What is the link between Christensenellaceae, gut microbiome, low BMI and a low triglyceridemia?
Evidence suggests the gut microbiome is involved in the development of cardiovascular disease (CVD), with the host-microbe interaction regulating immune and metabolic pathways. After correcting for age and gender, cross-validation analysis revealed that microbiota explain 4.5% of the variance in BMI, 6% in triglycerides, and 4% in high-density lipoproteins (HDL), independent of age, gender and genetic risk factors. In particular the family Christensenellaceae (phylum Firmicutes) was associated with low BMI (P=9.8×10-7) as reported in the Twins UK cohort (Goodrich et al 2014). In addition, they identified a novel and strong association of these particular bacteria with lower levels of triglycerides (TG) (P=2.1×10-5 ).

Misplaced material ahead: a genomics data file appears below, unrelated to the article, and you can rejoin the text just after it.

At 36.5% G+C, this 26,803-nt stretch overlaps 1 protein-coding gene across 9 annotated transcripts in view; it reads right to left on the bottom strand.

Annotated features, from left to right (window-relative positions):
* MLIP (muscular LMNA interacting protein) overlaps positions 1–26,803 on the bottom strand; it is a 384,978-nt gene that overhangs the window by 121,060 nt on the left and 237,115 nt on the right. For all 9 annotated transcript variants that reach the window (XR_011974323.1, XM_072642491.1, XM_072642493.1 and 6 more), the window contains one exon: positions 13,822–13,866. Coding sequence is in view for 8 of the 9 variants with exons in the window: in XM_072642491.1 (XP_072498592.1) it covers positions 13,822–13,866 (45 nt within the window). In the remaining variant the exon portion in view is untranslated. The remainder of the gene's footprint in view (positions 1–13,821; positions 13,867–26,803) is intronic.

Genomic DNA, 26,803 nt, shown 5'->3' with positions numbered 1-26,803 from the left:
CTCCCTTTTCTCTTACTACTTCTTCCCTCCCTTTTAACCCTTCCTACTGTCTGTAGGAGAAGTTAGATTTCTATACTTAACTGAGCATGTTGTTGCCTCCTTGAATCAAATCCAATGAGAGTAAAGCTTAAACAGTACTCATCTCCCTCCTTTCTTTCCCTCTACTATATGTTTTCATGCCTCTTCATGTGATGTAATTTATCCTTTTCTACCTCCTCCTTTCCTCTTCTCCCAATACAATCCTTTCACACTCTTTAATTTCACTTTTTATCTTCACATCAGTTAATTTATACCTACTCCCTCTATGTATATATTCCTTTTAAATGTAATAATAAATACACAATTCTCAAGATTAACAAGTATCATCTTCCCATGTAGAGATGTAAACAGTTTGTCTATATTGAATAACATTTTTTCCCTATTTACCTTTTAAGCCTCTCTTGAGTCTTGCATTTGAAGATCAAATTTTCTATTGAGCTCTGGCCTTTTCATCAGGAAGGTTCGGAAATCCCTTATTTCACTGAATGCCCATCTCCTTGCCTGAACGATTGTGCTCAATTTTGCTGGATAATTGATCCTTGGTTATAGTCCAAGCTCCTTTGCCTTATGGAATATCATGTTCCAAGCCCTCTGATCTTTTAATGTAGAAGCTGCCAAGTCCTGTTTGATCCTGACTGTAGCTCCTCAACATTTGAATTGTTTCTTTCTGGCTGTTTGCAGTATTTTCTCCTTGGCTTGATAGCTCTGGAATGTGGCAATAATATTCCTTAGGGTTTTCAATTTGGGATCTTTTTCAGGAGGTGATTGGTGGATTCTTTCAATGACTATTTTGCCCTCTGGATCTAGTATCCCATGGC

This study suggests that the gut microbiome may play an important role in the variation in BMI and blood lipid levels, independent of age, gender and host genetics. These findings support the potential of therapies altering the gut microbiome to control body mass and TG.
Volume 117, September 2015, Pages 817-824
“The Gut Microbiome Contributes to a Substantial Proportion of the Variation in Blood Lipids”
Authors: Jingyuan Fu, et al